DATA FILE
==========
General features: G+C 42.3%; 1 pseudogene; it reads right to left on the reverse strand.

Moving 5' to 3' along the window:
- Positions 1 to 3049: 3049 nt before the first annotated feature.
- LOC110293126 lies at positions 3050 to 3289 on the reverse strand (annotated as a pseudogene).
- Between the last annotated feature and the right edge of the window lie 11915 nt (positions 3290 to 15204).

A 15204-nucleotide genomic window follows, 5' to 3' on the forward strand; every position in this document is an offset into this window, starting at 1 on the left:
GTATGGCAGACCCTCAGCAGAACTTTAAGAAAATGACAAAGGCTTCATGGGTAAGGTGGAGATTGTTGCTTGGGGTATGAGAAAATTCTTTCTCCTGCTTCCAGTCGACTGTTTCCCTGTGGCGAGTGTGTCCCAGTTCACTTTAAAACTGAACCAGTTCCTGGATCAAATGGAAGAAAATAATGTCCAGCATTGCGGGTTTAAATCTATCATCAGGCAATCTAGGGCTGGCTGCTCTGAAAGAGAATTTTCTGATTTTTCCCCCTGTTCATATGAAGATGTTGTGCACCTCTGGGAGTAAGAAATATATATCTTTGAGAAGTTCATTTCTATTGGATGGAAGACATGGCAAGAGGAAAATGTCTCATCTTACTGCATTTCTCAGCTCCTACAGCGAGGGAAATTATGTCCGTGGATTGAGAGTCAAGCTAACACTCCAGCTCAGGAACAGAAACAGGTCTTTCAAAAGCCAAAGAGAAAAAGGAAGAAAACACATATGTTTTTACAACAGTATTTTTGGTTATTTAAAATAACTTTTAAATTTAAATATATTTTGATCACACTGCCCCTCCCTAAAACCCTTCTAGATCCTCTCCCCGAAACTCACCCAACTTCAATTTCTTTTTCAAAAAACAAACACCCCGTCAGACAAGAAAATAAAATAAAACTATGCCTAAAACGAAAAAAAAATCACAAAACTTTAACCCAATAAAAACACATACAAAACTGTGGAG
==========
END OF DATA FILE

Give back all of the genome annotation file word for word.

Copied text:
General features: G+C 42.3%; 1 pseudogene; it reads right to left on the reverse strand.

Moving 5' to 3' along the window:
- Positions 1 to 3049: 3049 nt before the first annotated feature.
- LOC110293126 lies at positions 3050 to 3289 on the reverse strand (annotated as a pseudogene).
- Between the last annotated feature and the right edge of the window lie 11915 nt (positions 3290 to 15204).

A 15204-nucleotide genomic window follows, 5' to 3' on the forward strand; every position in this document is an offset into this window, starting at 1 on the left:
GTATGGCAGACCCTCAGCAGAACTTTAAGAAAATGACAAAGGCTTCATGGGTAAGGTGGAGATTGTTGCTTGGGGTATGAGAAAATTCTTTCTCCTGCTTCCAGTCGACTGTTTCCCTGTGGCGAGTGTGTCCCAGTTCACTTTAAAACTGAACCAGTTCCTGGATCAAATGGAAGAAAATAATGTCCAGCATTGCGGGTTTAAATCTATCATCAGGCAATCTAGGGCTGGCTGCTCTGAAAGAGAATTTTCTGATTTTTCCCCCTGTTCATATGAAGATGTTGTGCACCTCTGGGAGTAAGAAATATATATCTTTGAGAAGTTCATTTCTATTGGATGGAAGACATGGCAAGAGGAAAATGTCTCATCTTACTGCATTTCTCAGCTCCTACAGCGAGGGAAATTATGTCCGTGGATTGAGAGTCAAGCTAACACTCCAGCTCAGGAACAGAAACAGGTCTTTCAAAAGCCAAAGAGAAAAAGGAAGAAAACACATATGTTTTTACAACAGTATTTTTGGTTATTTAAAATAACTTTTAAATTTAAATATATTTTGATCACACTGCCCCTCCCTAAAACCCTTCTAGATCCTCTCCCCGAAACTCACCCAACTTCAATTTCTTTTTCAAAAAACAAACACCCCGTCAGACAAGAAAATAAAATAAAACTATGCCTAAAACGAAAAAAAAATCACAAAACTTTAACCCAATAAAAACACATACAAAACTGTGGAG